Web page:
Searching over 5,500,000 cases.


searching
Buy This Entire Record For $7.95

Download the entire decision to receive the complete text, official citation,
docket number, dissents and concurrences, and footnotes for this case.

Learn more about what you receive with purchase of this case.

Vick v. Khan

Superior Court of Delaware, Kent

November 15, 2019

STACIA VICK and CHAD WICK VICK, Plaintiffs,
v.
DR. NASREEN KHAN and KHAN OBSTETRICS AND GYNECOLOGY ASSOCIATES, P.A., Defendants.

          Submitted: October 25, 2019

         Upon Former Defendants Bayhealth, Inc., Bayhealth Medical Center, Inc., and Kent General Hospital's Motion in Limine to Preclude Any Evidence Regarding Negligent Supervision and Training DENIED AS MOOT

         Upon Former Defendants Bayhealth, Inc., Bayhealth Medical Center, Inc., and Kent General Hospital's Motion in Limine to Preclude Expert Testimony from David Berry, M.D., Regarding Medical Ethics DENIED AS MOOT

         Upon Defendants Nasreen Khan, DO, and Khan Obstetrics and Gynecology Associates, PA's (Improperly named as Khan and Associates, PA), Motion in Limine to Preclude Testimony and Evidence Unsupported by a Medical ExpertCausation Opinion GRANTED

         Upon Plaintiffs' Motion to Preclude Bayhealth from Treating Danielle Teal as a Client Instead of a Witness DENIED AS MOOT

         Upon Plaintiffs' Motion to Limit the Number of Defendants' Peremptory Challenges DENIED AS MOOT

         Upon Plaintiffs' Motion to Preclude Evidence of Plaintiff Stacia Vick's Mental State or Incompetency DENIED AS MOOT

         Upon Plaintiffs'Motion to Preclude Evidence that Plaintiff Stacia Vick Assumed the Risk or Gave Implied Consent for the Hysterectomy DENIED AS MOOT

         Upon Plaintiffs'Motion to Preclude Evidence Regarding Plaintiff Stacia Vick's Immigration Status and Employment Status, and Either Plaintiffs Receipt of Government Benefits DENIED AS MOOT

         Upon Plaintiffs' Motion to Limit the Number of Defendants' Experts to One Each DENIED

         Upon Plaintiffs' Motion to Preclude Evidence Regarding the Care and Treatment of Plaintiffs'Minor Child DENIED

         Upon Plaintiffs'Motion to Preclude Questioning Regarding Privileged Communications Between Plaintiffs DEFERRED

         Upon Plaintiffs' Daubert Motion and Motion in Limine Regarding David Schwartz, M.D. DENIED

         Upon Plaintiffs' Daubert Motion and Motion in Limine Regarding Daniel Small, M.D. DENIED

          Stacia Vick and Chadwick Vick, Plaintiffs, Pro se.

          Thomas J. Marcoz, Jr., Esquire and Catherine M. Cramer, Esquire, Marshall, Dennehey, Warner, Coleman & Goggin, for Defendants Nasreen Khan, DO and Khan Obstetrics and Gynecology Associates, PA.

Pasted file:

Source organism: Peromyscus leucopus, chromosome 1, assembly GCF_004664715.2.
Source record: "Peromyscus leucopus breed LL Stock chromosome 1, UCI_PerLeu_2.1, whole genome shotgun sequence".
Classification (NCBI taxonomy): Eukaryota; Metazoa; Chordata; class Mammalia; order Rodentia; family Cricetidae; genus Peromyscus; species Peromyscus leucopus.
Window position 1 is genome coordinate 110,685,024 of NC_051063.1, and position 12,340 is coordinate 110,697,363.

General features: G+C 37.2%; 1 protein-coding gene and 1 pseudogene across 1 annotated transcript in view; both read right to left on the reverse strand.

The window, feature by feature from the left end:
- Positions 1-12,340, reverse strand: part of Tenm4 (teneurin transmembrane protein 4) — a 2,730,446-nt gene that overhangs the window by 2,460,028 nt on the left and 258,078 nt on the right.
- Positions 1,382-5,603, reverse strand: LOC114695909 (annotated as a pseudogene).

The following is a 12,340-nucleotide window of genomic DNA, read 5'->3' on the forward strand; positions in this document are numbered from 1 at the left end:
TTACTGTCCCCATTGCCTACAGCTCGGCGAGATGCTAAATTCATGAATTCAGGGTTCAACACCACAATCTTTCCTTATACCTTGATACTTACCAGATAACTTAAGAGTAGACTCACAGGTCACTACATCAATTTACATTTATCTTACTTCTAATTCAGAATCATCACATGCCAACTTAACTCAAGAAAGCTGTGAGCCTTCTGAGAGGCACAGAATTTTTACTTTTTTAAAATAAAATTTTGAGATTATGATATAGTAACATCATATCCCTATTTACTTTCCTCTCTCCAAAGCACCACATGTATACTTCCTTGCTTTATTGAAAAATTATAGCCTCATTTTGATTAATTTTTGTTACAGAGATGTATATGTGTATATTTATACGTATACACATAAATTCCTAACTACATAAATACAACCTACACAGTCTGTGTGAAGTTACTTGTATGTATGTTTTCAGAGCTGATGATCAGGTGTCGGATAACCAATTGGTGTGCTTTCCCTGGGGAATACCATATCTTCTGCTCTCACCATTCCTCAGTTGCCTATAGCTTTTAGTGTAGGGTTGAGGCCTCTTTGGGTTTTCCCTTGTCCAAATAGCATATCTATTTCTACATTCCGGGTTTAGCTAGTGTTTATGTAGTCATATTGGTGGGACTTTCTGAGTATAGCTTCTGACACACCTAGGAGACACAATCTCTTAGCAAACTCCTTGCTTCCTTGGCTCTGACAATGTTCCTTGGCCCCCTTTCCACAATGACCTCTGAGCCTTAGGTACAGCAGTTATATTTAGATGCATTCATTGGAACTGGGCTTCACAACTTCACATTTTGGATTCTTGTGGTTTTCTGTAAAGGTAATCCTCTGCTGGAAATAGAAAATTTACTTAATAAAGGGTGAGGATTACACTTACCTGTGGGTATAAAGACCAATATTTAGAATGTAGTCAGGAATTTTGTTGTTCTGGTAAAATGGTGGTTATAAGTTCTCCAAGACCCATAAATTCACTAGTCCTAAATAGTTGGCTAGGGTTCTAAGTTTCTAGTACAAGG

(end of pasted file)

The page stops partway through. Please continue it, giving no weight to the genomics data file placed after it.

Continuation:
MEMORANDUM OPINION AND ORDER

          Noel Eason Primos, J.

         Before the Court are several motions in limine including (1) a motion to preclude any evidence regarding negligent supervision and training filed by Defendants Bayhealth Inc., Bayhealth Medical Center, Inc., and Kent General Hospital (hereinafter collectively "Bayhealth"); (2) a motion to preclude expert testimony from Dr. Berry regarding the issue of medical ethics filed by Bayhealth and joined in by Defendants Nasreen Khan, DO, and Khan Obstetrics and Gynecology Associates, PA (hereinafter collectively the "Khan Defendants"); (3) a motion to preclude testimony and evidence unsupported by a medical expert causation opinion filed by the Khan Defendants; and ten (10) motions in limine filed by Plaintiffs Stacia Vick and Chadwick Vick (hereinafter "Plaintiffs"), which will be discussed in more detail below.

         This opinion sets forth the Court's decision on the motions following oral argument on October 25, 2019. The Court refers the parties to its May 17, 2019, Opinion and Order[1] on the dispositive motions and motions to strike for a recitation of the facts and procedural history. The Court also refers the parties to that decision, as Bayhealth was dismissed from the ensuing litigation upon a finding by this Court that Plaintiffs are unable to demonstrate that Dr. Khan was acting as an agent or apparent agent of Bayhealth, or advance any medical malpractice claims against Bayhealth. Therefore, any motions directed to Bayhealth, including Plaintiffs' motion to preclude Bayhealth from treating Danielle Teal as a client, or any motions filed by Bayhealth and not joined in by the Khan Defendants, such as Bayhealth's motion to preclude evidence regarding negligent supervision or training, shall be denied as moot.

         The Court will begin its analysis by examining the motions in limine filed by Bayhealth and the Khan Defendants. The Court will then address Plaintiffs' various motions in limine beginning with the motions in limine that are now moot followed by Plaintiffs' remaining motions.